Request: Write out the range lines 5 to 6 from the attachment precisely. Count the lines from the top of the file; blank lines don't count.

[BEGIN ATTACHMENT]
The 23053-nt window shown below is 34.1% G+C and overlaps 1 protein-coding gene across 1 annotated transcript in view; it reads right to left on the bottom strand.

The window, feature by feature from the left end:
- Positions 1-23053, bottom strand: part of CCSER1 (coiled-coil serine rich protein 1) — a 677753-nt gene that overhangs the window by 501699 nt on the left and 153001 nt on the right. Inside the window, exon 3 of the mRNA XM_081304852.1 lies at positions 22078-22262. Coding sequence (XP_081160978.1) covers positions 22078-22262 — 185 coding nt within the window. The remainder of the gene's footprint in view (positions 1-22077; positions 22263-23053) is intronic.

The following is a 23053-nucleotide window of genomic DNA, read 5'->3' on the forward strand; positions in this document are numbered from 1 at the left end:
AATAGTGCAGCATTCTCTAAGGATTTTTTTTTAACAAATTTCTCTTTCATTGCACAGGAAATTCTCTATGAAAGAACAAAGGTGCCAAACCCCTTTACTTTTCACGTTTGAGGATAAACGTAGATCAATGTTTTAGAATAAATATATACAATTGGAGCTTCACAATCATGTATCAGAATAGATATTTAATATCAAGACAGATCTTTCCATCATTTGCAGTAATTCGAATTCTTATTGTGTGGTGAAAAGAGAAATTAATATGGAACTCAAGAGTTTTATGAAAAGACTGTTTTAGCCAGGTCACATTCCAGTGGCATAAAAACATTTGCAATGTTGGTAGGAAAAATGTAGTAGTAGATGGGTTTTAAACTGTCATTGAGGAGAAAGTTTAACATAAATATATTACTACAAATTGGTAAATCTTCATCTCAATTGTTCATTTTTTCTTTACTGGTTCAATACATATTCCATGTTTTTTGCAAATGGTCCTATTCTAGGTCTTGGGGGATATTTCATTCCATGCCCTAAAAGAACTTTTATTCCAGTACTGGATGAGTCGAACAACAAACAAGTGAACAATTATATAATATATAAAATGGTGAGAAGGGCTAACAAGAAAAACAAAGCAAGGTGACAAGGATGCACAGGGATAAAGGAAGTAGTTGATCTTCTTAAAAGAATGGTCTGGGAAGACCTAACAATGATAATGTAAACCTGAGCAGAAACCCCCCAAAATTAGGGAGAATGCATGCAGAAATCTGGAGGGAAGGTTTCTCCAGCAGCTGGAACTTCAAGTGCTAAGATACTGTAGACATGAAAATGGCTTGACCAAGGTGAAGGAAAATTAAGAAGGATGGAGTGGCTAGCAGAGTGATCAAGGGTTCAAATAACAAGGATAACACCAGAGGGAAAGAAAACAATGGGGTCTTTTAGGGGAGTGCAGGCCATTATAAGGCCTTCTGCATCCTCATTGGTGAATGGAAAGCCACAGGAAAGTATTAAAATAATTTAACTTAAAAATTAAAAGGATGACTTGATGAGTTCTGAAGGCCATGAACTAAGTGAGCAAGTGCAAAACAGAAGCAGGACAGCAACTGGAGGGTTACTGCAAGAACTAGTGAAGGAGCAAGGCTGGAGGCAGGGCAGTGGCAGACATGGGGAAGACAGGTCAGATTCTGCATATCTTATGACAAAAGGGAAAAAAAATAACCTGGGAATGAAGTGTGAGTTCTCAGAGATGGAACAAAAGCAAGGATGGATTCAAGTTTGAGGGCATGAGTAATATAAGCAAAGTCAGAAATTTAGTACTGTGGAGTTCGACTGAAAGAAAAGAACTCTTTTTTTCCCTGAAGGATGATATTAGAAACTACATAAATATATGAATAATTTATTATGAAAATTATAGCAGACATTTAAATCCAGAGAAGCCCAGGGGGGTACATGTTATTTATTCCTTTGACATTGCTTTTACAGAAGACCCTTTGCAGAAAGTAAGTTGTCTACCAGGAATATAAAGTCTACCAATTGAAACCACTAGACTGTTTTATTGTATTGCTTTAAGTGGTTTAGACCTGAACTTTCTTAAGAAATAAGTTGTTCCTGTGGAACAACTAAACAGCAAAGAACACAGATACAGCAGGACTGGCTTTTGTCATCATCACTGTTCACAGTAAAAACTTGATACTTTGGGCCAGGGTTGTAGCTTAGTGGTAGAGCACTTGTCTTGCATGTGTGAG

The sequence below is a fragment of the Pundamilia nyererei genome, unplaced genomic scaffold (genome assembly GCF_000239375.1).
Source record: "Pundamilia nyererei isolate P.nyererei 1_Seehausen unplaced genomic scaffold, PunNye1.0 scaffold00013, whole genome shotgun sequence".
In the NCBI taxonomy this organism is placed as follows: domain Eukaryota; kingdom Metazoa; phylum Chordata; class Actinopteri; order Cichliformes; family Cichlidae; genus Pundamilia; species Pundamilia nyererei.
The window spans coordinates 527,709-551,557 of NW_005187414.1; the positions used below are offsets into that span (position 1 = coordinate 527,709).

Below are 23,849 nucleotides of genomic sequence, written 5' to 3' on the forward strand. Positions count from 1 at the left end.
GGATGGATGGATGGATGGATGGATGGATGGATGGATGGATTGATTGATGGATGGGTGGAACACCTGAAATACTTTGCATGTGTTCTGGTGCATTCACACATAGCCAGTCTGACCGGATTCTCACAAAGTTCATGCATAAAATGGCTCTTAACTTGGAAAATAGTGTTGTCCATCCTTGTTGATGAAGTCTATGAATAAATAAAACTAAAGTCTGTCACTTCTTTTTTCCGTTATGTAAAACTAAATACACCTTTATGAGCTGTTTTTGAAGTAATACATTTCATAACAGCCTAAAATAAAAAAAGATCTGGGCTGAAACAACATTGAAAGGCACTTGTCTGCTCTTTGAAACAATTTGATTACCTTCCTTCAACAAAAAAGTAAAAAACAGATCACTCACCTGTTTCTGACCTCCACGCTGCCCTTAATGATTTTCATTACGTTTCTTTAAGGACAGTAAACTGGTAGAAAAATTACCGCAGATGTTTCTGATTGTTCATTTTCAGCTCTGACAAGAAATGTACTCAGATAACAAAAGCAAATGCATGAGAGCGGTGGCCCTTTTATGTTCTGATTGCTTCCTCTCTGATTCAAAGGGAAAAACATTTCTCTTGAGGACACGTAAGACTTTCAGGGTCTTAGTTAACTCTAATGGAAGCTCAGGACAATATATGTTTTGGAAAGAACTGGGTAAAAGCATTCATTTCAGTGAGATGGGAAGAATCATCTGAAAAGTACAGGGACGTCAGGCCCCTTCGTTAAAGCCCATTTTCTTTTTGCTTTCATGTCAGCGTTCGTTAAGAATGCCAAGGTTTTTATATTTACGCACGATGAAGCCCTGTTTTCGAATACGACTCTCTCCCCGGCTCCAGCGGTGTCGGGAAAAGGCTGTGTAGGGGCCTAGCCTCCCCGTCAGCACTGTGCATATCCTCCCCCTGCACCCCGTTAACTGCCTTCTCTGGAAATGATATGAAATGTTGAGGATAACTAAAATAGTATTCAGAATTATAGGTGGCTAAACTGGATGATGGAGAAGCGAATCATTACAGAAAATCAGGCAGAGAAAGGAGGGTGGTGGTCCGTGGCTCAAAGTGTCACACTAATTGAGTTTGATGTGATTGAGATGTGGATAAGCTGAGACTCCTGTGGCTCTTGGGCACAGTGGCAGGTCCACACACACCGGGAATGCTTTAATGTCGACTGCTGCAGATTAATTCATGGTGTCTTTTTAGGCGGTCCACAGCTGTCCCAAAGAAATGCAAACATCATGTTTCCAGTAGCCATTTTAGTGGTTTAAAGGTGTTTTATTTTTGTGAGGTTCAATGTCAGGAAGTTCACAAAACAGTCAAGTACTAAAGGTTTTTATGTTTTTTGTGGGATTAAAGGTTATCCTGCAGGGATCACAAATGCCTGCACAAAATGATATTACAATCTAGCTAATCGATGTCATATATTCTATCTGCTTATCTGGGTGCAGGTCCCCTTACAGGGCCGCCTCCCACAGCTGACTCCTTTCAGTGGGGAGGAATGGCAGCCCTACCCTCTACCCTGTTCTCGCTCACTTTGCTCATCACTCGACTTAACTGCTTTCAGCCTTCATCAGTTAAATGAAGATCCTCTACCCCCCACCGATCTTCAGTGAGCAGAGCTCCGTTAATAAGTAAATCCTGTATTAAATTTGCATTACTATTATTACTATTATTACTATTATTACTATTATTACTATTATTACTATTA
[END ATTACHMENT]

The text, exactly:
AATAGTGCAGCATTCTCTAAGGATTTTTTTTTAACAAATTTCTCTTTCATTGCACAGGAAATTCTCTATGAAAGAACAAAGGTGCCAAACCCCTTTACTTTTCACGTTTGAGGATAAACGTAGATCAATGTTTTAGAATAAATATATACAATTGGAGCTTCACAATCATGTATCAGAATAGATATTTAATATCAAGACAGATCTTTCCATCATTTGCAGTAATTCGAATTCTTATTGTGTGGTGAAAAGAGAAATTAATATGGAACTCAAGAGTTTTATGAAAAGACTGTTTTAGCCAGGTCACATTCCAGTGGCATAAAAACATTTGCAATGTTGGTAGGAAAAATGTAGTAGTAGATGGGTTTTAAACTGTCATTGAGGAGAAAGTTTAACATAAATATATTACTACAAATTGGTAAATCTTCATCTCAATTGTTCATTTTTTCTTTACTGGTTCAATACATATTCCATGTTTTTTGCAAATGGTCCTATTCTAGGTCTTGGGGGATATTTCATTCCATGCCCTAAAAGAACTTTTATTCCAGTACTGGATGAGTCGAACAACAAACAAGTGAACAATTATATAATATATAAAATGGTGAGAAGGGCTAACAAGAAAAACAAAGCAAGGTGACAAGGATGCACAGGGATAAAGGAAGTAGTTGATCTTCTTAAAAGAATGGTCTGGGAAGACCTAACAATGATAATGTAAACCTGAGCAGAAACCCCCCAAAATTAGGGAGAATGCATGCAGAAATCTGGAGGGAAGGTTTCTCCAGCAGCTGGAACTTCAAGTGCTAAGATACTGTAGACATGAAAATGGCTTGACCAAGGTGAAGGAAAATTAAGAAGGATGGAGTGGCTAGCAGAGTGATCAAGGGTTCAAATAACAAGGATAACACCAGAGGGAAAGAAAACAATGGGGTCTTTTAGGGGAGTGCAGGCCATTATAAGGCCTTCTGCATCCTCATTGGTGAATGGAAAGCCACAGGAAAGTATTAAAATAATTTAACTTAAAAATTAAAAGGATGACTTGATGAGTTCTGAAGGCCATGAACTAAGTGAGCAAGTGCAAAACAGAAGCAGGACAGCAACTGGAGGGTTACTGCAAGAACTAGTGAAGGAGCAAGGCTGGAGGCAGGGCAGTGGCAGACATGGGGAAGACAGGTCAGATTCTGCATATCTTATGACAAAAGGGAAAAAAAATAACCTGGGAATGAAGTGTGAGTTCTCAGAGATGGAACAAAAGCAAGGATGGATTCAAGTTTGAGGGCATGAGTAATATAAGCAAAGTCAGAAATTTAGTACTGTGGAGTTCGACTGAAAGAAAAGAACTCTTTTTTTCCCTGAAGGATGATATTAGAAACTACATAAATATATGAATAATTTATTATGAAAATTATAGCAGACATTTAAATCCAGAGAAGCCCAGGGGGGTACATGTTATTTATTCCTTTGACATTGCTTTTACAGAAGACCCTTTGCAGAAAGTAAGTTGTCTACCAGGAATATAAAGTCTACCAATTGAAACCACTAGACTGTTTTATTGTATTGCTTTAAGTGGTTTAGACCTGAACTTTCTTAAGAAATAAGTTGTTCCTGTGGAACAACTAAACAGCAAAGAACACAGATACAGCAGGACTGGCTTTTGTCATCATCACTGTTCACAGTAAAAACTTGATACTTTGGGCCAGGGTTGTAGCTTAGTGGTAGAGCACTTGTCTTGCATGTGTGAG

The sequence below is a fragment of the Pundamilia nyererei genome, unplaced genomic scaffold (genome assembly GCF_000239375.1).